Friday, July 22, 2005

Virus Attack! Where did it come from!?

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Where, did you ask? Your E-mail account is the most common answer. Yes, it's disturbingly true. E-mail attachment is the favorite method of passing an infection. No matter what E-mail program you use or what version of Windows you're running, you can help avoid some viruses by following a few basic rules. Not using windows? You're still not safe. The rules listed here are good to follow no matter what operating system you're using. Mainly because you might wind up sending it to someone who DOES use the targeted environment. I want to thank Microsoft for the rules.Follow these basic guidelines when dealing with attachments in an E-mail message, no matter what E-mail program you're using:

1. Don't open any attachment unless you know whom it's from AND you were expecting it. Be careful on this one. Some viruses send themselves using the address book on a system that has been infected. If you have an AVS package (Anti-Virus Software) enable E-mail scanning for incoming messages. Don't have one? Get one as soon as possible. McAfee, Norton, whatever, get one! Consider this a necessary expense or an investment. There are FREE AVS packages available (AVG is a good one) SO THERE IS NO EXCUSE FOR NOT HAVING ONE!

2. If you receive an E-mail message with an attachment from someone you don't know, delete it immediately. A lot of us can't afford to do this. Such messages sometimes mean paying jobs. A good AVS, again, scanning incoming emails minimizes your exposure here.

3. Use antivirus software and keep it updated. Amen, brother!! 'Nuf said!

4 If you need to send an E-mail attachment to someone, let them know you'll be sending it so they don't think it's a virus. Sometimes this just isn't feasible. If you're scanning incoming messages with an AVS, you probably have the option of scanning Outbound messages, too. Do it! Prevent the spread!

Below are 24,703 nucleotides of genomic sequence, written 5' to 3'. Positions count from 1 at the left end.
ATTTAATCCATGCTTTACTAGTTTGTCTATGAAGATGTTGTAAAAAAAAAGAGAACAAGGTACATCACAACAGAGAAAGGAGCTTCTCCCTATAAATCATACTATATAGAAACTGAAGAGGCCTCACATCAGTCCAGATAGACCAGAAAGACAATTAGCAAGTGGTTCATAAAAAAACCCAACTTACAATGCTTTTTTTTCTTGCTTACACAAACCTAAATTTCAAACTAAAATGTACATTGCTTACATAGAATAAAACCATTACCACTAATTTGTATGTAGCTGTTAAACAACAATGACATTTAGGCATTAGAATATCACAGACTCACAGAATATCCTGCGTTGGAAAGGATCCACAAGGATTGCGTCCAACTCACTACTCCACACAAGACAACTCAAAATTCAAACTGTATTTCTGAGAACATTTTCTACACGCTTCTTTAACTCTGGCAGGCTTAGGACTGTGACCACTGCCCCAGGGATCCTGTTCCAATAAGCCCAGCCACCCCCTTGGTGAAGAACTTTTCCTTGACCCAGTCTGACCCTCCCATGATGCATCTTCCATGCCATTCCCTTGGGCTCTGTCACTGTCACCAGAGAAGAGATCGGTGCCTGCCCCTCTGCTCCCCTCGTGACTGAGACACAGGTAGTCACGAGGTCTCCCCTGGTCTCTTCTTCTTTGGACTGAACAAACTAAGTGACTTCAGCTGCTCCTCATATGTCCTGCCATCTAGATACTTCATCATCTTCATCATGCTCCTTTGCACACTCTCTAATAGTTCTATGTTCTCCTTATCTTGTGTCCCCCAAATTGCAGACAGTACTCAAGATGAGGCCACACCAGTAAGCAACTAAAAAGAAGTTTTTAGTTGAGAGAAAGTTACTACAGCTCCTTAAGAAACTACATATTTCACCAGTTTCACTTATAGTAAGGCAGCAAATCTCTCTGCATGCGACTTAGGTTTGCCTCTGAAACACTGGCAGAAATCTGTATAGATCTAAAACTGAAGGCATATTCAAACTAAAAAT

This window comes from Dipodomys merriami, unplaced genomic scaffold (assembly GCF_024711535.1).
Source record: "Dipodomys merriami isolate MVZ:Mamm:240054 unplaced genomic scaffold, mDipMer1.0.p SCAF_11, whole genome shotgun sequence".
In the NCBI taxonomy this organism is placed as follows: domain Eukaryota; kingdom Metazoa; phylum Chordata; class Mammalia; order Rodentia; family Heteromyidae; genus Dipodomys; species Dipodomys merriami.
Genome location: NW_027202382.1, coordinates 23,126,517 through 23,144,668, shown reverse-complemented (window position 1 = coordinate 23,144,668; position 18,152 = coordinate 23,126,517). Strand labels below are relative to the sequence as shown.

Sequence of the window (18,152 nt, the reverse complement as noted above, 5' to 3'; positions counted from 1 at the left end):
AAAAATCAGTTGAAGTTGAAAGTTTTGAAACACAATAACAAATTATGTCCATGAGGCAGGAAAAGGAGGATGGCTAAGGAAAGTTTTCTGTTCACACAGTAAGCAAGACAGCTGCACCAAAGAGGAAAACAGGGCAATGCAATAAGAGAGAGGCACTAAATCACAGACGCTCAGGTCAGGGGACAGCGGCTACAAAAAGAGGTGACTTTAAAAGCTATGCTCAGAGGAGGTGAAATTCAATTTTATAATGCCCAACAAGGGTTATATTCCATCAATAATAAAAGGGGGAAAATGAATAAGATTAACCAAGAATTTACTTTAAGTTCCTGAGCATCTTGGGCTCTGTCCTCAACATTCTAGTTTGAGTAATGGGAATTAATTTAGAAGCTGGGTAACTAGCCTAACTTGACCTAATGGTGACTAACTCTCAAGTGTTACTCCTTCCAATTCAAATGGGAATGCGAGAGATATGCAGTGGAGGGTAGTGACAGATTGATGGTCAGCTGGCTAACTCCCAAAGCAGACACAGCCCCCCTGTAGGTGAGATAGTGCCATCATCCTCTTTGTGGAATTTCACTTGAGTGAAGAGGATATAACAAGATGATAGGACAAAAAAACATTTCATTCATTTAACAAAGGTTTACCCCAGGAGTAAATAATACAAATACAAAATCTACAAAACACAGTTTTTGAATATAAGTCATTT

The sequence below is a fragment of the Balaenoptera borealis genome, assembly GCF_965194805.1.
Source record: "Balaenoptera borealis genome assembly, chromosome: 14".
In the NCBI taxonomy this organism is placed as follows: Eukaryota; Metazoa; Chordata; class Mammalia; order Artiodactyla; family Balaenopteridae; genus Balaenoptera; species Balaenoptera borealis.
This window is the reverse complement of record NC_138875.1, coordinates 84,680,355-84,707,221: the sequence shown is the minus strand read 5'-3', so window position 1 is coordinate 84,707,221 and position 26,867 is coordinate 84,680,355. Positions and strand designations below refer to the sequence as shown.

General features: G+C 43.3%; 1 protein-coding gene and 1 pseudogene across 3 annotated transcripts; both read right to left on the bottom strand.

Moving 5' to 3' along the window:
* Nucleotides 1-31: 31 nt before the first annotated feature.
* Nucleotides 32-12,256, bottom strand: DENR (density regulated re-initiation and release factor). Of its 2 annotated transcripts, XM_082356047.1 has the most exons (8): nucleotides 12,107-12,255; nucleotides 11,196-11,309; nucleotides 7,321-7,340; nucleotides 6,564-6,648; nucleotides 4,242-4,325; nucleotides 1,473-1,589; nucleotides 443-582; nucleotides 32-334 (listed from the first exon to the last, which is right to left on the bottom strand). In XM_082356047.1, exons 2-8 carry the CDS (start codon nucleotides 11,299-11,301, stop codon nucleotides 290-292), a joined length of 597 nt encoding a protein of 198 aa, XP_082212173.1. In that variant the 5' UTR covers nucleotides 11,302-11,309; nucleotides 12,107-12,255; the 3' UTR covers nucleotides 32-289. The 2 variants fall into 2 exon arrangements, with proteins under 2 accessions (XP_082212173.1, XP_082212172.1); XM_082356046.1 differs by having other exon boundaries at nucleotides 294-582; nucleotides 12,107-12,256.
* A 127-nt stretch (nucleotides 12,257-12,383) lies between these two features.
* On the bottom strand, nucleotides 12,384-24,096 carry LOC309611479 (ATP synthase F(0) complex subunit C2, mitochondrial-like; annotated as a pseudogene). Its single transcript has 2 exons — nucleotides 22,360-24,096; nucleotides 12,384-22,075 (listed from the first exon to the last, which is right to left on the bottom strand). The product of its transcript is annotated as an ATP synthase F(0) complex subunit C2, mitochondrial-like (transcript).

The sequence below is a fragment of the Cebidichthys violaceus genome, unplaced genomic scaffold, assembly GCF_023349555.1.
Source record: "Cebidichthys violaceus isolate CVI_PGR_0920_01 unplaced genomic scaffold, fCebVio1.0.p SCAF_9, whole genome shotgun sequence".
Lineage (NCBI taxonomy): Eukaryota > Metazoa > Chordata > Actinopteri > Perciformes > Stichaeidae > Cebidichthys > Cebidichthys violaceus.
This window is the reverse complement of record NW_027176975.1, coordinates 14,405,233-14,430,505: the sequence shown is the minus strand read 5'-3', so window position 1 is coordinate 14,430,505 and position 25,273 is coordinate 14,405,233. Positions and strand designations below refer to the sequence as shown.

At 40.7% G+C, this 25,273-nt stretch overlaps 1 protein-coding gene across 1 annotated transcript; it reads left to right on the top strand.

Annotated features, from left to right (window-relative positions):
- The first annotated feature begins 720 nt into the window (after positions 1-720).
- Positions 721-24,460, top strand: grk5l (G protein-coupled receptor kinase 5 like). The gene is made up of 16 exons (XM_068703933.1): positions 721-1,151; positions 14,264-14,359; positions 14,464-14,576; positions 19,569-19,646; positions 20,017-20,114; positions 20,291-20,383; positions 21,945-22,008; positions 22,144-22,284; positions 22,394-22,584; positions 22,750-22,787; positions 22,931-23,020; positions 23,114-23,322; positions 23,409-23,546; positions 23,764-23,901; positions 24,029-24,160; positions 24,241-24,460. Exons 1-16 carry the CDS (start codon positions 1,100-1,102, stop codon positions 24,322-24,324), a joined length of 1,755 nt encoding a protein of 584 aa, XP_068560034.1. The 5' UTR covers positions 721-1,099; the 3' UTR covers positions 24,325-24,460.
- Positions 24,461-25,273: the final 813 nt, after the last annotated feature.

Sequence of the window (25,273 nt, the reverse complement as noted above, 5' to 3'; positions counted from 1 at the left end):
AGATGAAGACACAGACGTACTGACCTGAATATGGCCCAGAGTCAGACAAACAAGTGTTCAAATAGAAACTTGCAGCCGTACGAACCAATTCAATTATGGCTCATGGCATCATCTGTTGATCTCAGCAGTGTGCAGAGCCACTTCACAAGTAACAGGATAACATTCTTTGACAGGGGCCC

5. Use span filters to help block unwanted E-mail, much of which contains dangerous attachments. Check with your ISP (Internet Service Provider) to see if they have SPAM filtering and learn how to use it. Many ISP's provide a way for their subscribers to customize the filtering they provide. Also, some Mail Clients, like Eudora, provide the ability for the user to pick out Junk E-mails. The application will remember the Junk tag for the senders address and will mark any incoming message from that address. Then setting a filter in the application, you can file the junk in a directory or just throw it away. I suggest putting it into a folder and check the folder once in a while to make sure it really is junk. You might miss something important otherwise.

I mentioned Eudora before. I recommend installing it. It has a lot of neat features (spell checking, etc.) that makes it a really nice thing to use. Setting it up is fairly easy and it comes with a really good manual in PDF format. It is also FREE! It's produced by Qualcomm, Inc. and if you want to check it out, their web site, is a great place to start. You can interface it to any mail server I've ever heard of except for Lotus Notes and I'm not sure if it can't do that. In my setup, I use Eudora and Norton AVS. The AVS scans both incoming and outbound mail plus automatically updates the Virus Definitions so it's always as close to current as I can get.

Spyware and Adware is covered next time so stay tuned.

Have Fun!